United Methodist General Conference 2024: What to Look For

United Methodist General Conference 2024: What to Look For April 20, 2024

Two of the largest Protestant denominations in the US are holding international meetings in April/May and June. The United Methodist Church will hold its General Conference in late April and early May, and the Southern Baptist Convention will gather in early June. I grew up a Southern Baptist and lived my early adulthood in Southern Baptist life, and I am currently a faculty member at a United Methodist Church seminary. I figured I was as well positioned as any of our Anxious Bench family to provide short primers on what to expect from these denominational gatherings.

Information on the United Methodist General Conference has come from the stellar UM News service as well as helpful students and colleagues—Tiffany Nagel-Monroe, Mark Davies, and KC Curry in particular. Below, I’ll provide some links for more resources. What follows is a distilled report of some of the big ticket items you might see emerge from the UMC General Conference this year.

What is the General Conference?

The General Conference of the United Methodist Church is the major legislative body of the United Methodist Church. It meets every four years to work through issues related to the life of the UMC as a global body. It is the only governing body that speaks for the entire denomination. So yeah, it’s kind of a big deal. The conference is made of up delegates from the many annual conferences across the world, including Africa, Western Europe, and the Philippines. The group of delegates, half clergy and half lay members, are elected by annual conferences. All in all, we can expect to see around 860 delegates at this year’s conference, with a little over half of those delegates coming from the United States.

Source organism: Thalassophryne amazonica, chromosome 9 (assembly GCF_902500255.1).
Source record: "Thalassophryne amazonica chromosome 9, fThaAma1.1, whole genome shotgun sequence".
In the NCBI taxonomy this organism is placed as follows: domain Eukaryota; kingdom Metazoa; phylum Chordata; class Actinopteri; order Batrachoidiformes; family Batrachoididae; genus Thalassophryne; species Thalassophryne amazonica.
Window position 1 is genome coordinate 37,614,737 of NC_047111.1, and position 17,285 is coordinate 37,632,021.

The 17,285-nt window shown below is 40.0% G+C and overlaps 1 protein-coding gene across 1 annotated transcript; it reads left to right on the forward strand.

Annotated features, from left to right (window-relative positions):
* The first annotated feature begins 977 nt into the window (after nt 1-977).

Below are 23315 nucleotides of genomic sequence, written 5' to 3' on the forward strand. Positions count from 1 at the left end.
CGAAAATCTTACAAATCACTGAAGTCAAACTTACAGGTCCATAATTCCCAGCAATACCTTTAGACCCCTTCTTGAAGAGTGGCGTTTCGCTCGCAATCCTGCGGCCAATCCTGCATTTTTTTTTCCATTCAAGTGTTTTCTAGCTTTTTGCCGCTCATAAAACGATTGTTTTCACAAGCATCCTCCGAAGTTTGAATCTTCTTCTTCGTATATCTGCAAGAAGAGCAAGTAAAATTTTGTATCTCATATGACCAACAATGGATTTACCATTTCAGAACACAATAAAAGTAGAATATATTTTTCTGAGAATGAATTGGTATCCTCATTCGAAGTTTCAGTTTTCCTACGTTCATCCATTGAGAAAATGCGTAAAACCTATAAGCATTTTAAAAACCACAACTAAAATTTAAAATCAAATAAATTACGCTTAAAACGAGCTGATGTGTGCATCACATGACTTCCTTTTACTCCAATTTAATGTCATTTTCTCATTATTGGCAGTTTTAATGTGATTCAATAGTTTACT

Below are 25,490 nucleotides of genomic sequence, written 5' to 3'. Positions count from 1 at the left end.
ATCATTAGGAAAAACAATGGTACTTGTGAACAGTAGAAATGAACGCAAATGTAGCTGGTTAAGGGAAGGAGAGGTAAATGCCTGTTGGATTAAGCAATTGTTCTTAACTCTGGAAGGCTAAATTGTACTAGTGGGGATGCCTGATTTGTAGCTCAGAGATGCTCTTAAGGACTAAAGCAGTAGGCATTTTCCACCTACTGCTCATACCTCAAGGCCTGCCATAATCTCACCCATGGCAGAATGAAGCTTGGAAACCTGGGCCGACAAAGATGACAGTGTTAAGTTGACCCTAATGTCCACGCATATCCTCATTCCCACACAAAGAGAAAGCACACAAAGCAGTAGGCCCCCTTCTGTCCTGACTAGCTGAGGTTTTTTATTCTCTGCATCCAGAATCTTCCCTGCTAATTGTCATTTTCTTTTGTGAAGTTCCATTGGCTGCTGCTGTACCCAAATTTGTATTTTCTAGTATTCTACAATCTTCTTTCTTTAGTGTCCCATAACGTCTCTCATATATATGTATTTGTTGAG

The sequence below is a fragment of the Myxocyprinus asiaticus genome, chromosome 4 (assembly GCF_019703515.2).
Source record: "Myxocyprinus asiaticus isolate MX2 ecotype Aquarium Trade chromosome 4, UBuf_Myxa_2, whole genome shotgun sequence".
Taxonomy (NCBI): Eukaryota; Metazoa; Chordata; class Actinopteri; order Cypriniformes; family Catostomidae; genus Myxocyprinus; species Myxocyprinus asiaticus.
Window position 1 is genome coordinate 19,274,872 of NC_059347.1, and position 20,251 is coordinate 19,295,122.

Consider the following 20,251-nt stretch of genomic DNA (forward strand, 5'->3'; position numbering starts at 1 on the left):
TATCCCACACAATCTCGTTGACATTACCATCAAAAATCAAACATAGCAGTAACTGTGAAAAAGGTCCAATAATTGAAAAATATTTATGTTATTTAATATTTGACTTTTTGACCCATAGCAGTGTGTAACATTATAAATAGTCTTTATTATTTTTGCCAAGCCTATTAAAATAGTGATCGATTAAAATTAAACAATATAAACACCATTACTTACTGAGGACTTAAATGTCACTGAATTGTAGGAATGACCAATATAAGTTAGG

This year’s UMC General Conference meets April 23-May 3 in Charlotte, North Carolina. The first week is mostly spent with the delegates in committee work, looking at the various petitions submitted to the conference. This year, the conference will wade through nearly 1,100 petitions sent by United Methodists for consideration. Anyone who is a member of the United Methodist Church in good standing can submit petitions for General Conference. Those petitions are then collected and deliberated over in legislative committees to decide what will be brought to the floor for a vote. Once on the floor, any legislation not directly related to the UMC constitution is decided by a simple majority.

The General Conference 2024 promises to be a consequential meeting for the UMC. A number of challenges face the denomination, and those challenges have only been exacerbated by the postponement of the 2020 meeting. The last year, the UMC has also faced a spate of disaffiliations, local churches who voted to leave the denomination and were given leeway to do so under a 2019 special addendum to the Book of Discipline. The rule created space for churches to formally exit the UMC with due process so long as said churches left by December 31, 2023. Now that disaffiliation is over, many in the UMC hope to forge ahead with new legislation. But many questions still remain for the upcoming conference delegates to debate.

What are the Big Issues?

  1. Revising the Social Principles of the UMC

Harry F. Ward, 1941, Credit: Wikicommons

The Social Principles document stems from the development of Methodist social ethics in the early twentieth century. At the peak of the Social Gospel movement, Henry F. Ward and others developed what became known as the “Social Creed” to advocate for humane working conditions, the abolition of child labor, and the dignity of labor, and the principle of the Golden Rule as the guiding maxim and “the sure remedy for all social ills.” The creed was adopted in 1908 by the Methodist Episcopal Church—a forerunner of what would later become the United Methodist Church in 1968. In 1972, the newly formed UMC General Conference published its “Social Principles” to encourage a unified focus on social issues in the young denomination. The Social Principles are not the same thing as church law but, according to the preface of the Revised Social Principles (2020),  are an attempt by the denomination to “speak to issues in the contemporary world from a sound biblical and theological foundation that is in keeping with the best of our United Methodist traditions.”